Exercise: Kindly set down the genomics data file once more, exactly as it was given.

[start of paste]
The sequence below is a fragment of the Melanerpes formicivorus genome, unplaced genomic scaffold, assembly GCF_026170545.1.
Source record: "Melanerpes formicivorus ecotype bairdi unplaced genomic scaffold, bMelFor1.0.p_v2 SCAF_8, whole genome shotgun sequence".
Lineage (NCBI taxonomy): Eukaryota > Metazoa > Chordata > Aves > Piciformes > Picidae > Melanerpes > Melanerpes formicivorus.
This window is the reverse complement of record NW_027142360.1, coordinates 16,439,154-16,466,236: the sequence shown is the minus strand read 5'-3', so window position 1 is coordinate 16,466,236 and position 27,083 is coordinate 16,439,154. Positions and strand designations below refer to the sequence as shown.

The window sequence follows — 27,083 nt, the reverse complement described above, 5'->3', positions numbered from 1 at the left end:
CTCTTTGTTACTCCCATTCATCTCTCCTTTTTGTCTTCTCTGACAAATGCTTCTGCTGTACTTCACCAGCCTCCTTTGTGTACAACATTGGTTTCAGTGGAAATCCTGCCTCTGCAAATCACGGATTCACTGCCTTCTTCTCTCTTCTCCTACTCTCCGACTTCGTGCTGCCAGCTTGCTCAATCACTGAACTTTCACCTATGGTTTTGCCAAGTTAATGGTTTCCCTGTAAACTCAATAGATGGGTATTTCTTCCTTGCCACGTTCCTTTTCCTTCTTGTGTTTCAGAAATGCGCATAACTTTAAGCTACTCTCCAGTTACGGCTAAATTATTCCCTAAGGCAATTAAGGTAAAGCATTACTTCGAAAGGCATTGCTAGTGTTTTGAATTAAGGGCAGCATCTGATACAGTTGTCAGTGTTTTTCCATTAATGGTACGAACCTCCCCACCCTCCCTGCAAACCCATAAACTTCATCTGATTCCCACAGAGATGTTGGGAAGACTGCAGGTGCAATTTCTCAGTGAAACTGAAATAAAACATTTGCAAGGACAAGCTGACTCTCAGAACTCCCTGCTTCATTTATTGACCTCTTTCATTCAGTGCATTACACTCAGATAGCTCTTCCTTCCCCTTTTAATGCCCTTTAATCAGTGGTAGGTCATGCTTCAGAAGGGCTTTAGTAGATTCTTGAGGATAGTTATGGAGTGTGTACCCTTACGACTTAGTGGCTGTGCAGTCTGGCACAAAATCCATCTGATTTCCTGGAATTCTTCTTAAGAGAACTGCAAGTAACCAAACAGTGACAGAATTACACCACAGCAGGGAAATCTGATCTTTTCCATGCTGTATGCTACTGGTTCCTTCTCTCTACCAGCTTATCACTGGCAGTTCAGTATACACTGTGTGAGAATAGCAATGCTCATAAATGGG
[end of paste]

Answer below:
The sequence below is a fragment of the Melanerpes formicivorus genome, unplaced genomic scaffold, assembly GCF_026170545.1.
Source record: "Melanerpes formicivorus ecotype bairdi unplaced genomic scaffold, bMelFor1.0.p_v2 SCAF_8, whole genome shotgun sequence".
Lineage (NCBI taxonomy): Eukaryota > Metazoa > Chordata > Aves > Piciformes > Picidae > Melanerpes > Melanerpes formicivorus.
This window is the reverse complement of record NW_027142360.1, coordinates 16,439,154-16,466,236: the sequence shown is the minus strand read 5'-3', so window position 1 is coordinate 16,466,236 and position 27,083 is coordinate 16,439,154. Positions and strand designations below refer to the sequence as shown.

The window sequence follows — 27,083 nt, the reverse complement described above, 5'->3', positions numbered from 1 at the left end:
CTCTTTGTTACTCCCATTCATCTCTCCTTTTTGTCTTCTCTGACAAATGCTTCTGCTGTACTTCACCAGCCTCCTTTGTGTACAACATTGGTTTCAGTGGAAATCCTGCCTCTGCAAATCACGGATTCACTGCCTTCTTCTCTCTTCTCCTACTCTCCGACTTCGTGCTGCCAGCTTGCTCAATCACTGAACTTTCACCTATGGTTTTGCCAAGTTAATGGTTTCCCTGTAAACTCAATAGATGGGTATTTCTTCCTTGCCACGTTCCTTTTCCTTCTTGTGTTTCAGAAATGCGCATAACTTTAAGCTACTCTCCAGTTACGGCTAAATTATTCCCTAAGGCAATTAAGGTAAAGCATTACTTCGAAAGGCATTGCTAGTGTTTTGAATTAAGGGCAGCATCTGATACAGTTGTCAGTGTTTTTCCATTAATGGTACGAACCTCCCCACCCTCCCTGCAAACCCATAAACTTCATCTGATTCCCACAGAGATGTTGGGAAGACTGCAGGTGCAATTTCTCAGTGAAACTGAAATAAAACATTTGCAAGGACAAGCTGACTCTCAGAACTCCCTGCTTCATTTATTGACCTCTTTCATTCAGTGCATTACACTCAGATAGCTCTTCCTTCCCCTTTTAATGCCCTTTAATCAGTGGTAGGTCATGCTTCAGAAGGGCTTTAGTAGATTCTTGAGGATAGTTATGGAGTGTGTACCCTTACGACTTAGTGGCTGTGCAGTCTGGCACAAAATCCATCTGATTTCCTGGAATTCTTCTTAAGAGAACTGCAAGTAACCAAACAGTGACAGAATTACACCACAGCAGGGAAATCTGATCTTTTCCATGCTGTATGCTACTGGTTCCTTCTCTCTACCAGCTTATCACTGGCAGTTCAGTATACACTGTGTGAGAATAGCAATGCTCATAAATGGG